The Kiddy Pool: Disneynature’s Bears
Every Tuesday in The Kiddy Pool, Erin Newcomb confronts one of many issues that parents must deal with related to popular culture.
My daughter and I shuffled through the rows of the empty theatre. I pushed her seat down for her while balancing our popcorn and my purse; then I remembered that she’s not big enough to hold down the seat on her own, so she slid off and climbed into my lap. The room was already darkened, with previews blinking and blaring from the screen. I wrapped my arms around my older girl and settled in for one of our favorite shared experiences: movies.
I’d wanted to take her to see the new Oz movie, but then I read the (terrible) reviews, and chose to use our “date” time for Disneynature’s Bears instead. We’d watched African Cats before at home, and I found the experience a bit daunting; I got pretty attached to Sita and the cheetah and her cubs, and the documentary-style meant that the producers could exert less control over the plot—like the death of two cubs. When I wept during that film, my daughter (who claims she is not afraid of anything), calmly suggested “If this is too hard, mommy, we can watch Little Bear instead.” Seriously. Because there’s always a happy ending for Little Bear and co.
I don’t believe that she’s really not afraid of anything, though she’s less emotional than me or her sister; I think it’s that we’re not afraid of the same things because our perspectives on the world and its meaning are not the same. In any case, I felt a little nervous about how it would all turn out for the mama bear and her two cubs as they navigated their first year together, the year the film (no doubt anticipating its audience of parents and small children) called the toughest year of parenting. Spoiler alert: they all survive. But it’s touch and go for a while.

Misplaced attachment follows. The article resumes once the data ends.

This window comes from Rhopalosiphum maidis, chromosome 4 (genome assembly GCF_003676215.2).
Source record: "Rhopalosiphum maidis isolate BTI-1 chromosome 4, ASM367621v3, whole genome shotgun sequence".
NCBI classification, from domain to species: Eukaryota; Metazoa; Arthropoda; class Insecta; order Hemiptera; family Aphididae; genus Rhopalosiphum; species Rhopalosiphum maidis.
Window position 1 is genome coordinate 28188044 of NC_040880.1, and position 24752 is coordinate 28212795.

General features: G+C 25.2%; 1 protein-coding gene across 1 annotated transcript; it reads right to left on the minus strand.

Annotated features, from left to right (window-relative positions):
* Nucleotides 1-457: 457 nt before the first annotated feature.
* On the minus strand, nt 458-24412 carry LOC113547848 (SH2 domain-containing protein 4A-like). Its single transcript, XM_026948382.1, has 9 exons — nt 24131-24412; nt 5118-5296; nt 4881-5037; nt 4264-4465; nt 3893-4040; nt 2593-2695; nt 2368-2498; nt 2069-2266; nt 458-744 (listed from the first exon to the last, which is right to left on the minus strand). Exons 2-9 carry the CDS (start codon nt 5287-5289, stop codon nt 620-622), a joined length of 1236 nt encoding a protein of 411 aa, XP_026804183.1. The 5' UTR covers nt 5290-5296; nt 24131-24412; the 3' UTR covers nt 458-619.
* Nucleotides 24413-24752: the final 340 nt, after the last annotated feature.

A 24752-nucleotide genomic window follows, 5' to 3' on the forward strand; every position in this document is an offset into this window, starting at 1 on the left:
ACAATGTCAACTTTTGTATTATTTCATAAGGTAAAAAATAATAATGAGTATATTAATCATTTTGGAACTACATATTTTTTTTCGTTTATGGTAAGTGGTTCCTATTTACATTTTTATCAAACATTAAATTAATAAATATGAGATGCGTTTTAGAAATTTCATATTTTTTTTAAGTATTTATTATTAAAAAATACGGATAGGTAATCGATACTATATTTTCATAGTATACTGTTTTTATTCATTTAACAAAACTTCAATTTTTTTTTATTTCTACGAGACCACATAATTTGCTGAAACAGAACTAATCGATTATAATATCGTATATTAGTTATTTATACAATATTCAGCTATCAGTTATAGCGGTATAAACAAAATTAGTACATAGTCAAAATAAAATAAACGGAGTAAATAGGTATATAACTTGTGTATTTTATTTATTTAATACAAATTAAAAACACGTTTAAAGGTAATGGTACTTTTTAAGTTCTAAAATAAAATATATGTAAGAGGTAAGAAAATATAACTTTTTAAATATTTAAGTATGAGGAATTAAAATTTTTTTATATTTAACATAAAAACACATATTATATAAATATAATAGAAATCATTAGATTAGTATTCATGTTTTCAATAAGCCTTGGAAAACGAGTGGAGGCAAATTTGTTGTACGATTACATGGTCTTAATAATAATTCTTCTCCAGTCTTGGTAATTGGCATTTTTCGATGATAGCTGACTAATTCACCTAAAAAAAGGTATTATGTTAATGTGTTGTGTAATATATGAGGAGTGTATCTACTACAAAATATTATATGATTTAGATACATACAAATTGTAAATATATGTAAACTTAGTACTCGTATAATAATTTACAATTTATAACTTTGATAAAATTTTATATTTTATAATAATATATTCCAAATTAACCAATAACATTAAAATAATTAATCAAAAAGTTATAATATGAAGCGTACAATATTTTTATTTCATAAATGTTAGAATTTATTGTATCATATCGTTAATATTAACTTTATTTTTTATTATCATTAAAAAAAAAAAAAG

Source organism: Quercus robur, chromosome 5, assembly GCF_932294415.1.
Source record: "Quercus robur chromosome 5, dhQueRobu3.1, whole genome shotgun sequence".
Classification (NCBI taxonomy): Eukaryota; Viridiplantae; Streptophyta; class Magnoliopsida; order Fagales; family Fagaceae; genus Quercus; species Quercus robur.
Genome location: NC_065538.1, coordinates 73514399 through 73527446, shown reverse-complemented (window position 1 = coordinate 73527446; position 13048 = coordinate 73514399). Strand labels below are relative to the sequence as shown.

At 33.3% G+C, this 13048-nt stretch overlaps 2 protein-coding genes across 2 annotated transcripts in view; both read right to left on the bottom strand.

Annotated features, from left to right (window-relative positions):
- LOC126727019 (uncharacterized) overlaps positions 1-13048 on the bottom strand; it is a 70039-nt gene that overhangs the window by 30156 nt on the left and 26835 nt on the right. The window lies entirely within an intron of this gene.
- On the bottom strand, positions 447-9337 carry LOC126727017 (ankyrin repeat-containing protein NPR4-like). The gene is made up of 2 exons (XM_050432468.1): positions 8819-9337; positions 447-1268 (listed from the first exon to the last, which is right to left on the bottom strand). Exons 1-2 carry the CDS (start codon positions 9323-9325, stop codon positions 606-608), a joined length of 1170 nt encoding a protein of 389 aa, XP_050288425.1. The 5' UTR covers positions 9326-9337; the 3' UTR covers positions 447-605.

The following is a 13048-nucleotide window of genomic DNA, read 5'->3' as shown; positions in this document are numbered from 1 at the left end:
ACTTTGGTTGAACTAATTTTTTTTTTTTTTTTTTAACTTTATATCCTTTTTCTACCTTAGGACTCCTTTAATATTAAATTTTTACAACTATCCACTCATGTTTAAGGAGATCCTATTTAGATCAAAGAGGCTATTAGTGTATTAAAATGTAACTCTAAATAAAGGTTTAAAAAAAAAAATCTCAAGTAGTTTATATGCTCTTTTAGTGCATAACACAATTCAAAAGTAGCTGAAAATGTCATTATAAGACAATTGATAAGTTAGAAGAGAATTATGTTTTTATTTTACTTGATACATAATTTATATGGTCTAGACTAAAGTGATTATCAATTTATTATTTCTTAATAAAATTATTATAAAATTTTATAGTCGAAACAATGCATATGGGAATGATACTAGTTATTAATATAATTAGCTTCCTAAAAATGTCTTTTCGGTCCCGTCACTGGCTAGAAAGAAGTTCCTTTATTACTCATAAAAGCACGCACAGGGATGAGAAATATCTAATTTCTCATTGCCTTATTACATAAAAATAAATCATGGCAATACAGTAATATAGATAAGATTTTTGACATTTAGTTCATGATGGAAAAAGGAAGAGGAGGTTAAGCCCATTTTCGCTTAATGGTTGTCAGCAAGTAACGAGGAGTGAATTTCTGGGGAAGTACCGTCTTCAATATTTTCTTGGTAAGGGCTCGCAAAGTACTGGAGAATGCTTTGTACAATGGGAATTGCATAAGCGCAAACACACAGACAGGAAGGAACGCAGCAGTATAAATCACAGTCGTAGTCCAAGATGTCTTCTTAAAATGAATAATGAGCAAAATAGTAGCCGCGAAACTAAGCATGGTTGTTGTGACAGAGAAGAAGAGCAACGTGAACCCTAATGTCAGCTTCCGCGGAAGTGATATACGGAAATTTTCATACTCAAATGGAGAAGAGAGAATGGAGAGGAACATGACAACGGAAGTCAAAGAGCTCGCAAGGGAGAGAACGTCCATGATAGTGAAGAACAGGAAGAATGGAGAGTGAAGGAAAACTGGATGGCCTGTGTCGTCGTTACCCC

There’s the adorable snuggling-in-the-den scene, the majestic and harrowing descent down the snow-covered mountain, and then the ceaseless search for food before winter returns. The cubs seriously restricted maternal mobility; she returned to a community of hungry bears just emerging from hibernation, and the dominant males of the group saw no reason her cubs wouldn’t make a great meal. Her priority was the survival of her family—yet that goal was hampered by her inability to fish with the cubs and her inability to leave them unattended for too long. Much of the film focused on her flight, finding unlikely sources of food far away from the groups of other bears. She was brave and resourceful and, I think the film wanted to portray, lonely.
In those respects, it felt much like my years of early parenting: brave and resourceful and lonely. And I say that as someone who is privileged with considerable help from family and friends. It’s often felt like me and my husband, on our own, in our respective hazes of sleep deprivation and (for me) caffeine jolts. But we, like the bears, still have fun. We play and cuddle and grow. My family doesn’t fish at all, but we do like to picnic and visit farmers’ markets and we do the weekly grocery store run to get more bananas. Near the end of the film, I was shocked and nervous about the mama bear’s appearance—noticeably thinner from her repeated rebuffs at the fishing spots. As narrator John C. Reilly emphasized, she needed food in abundance, and quickly, or she and her still-nursing cubs could never survive another winter. And for Alaskan bears, no matter the season, winter is always coming.
We exited the theatre, hand-in-hand and happy, and met up with my husband and toddler. “Did they fish a lot?” my husband asked our elder child, after securing her requisite overall impression of the movie. “I’m not sure” she mumbled, trailing off. “Really?” I exclaimed. “The whole movie was about fishing!” But her attention was already on the play cars near the food court. I’m the one who saw the film as a story of survival and sacrifice and love. I’m the one who cringed and tensed when the cubs wandered off or the mama, again, missed out on the fish. I’m the one bearing the burden of her safety and development while she rides along on my back and enjoys a salmon snack (figuratively speaking). And that’s why I’m the one who prays for her to be surrounded by angels on all sides and drawn to walk with God, and why I walk with God, too. Because there’s no way I could bear this alone.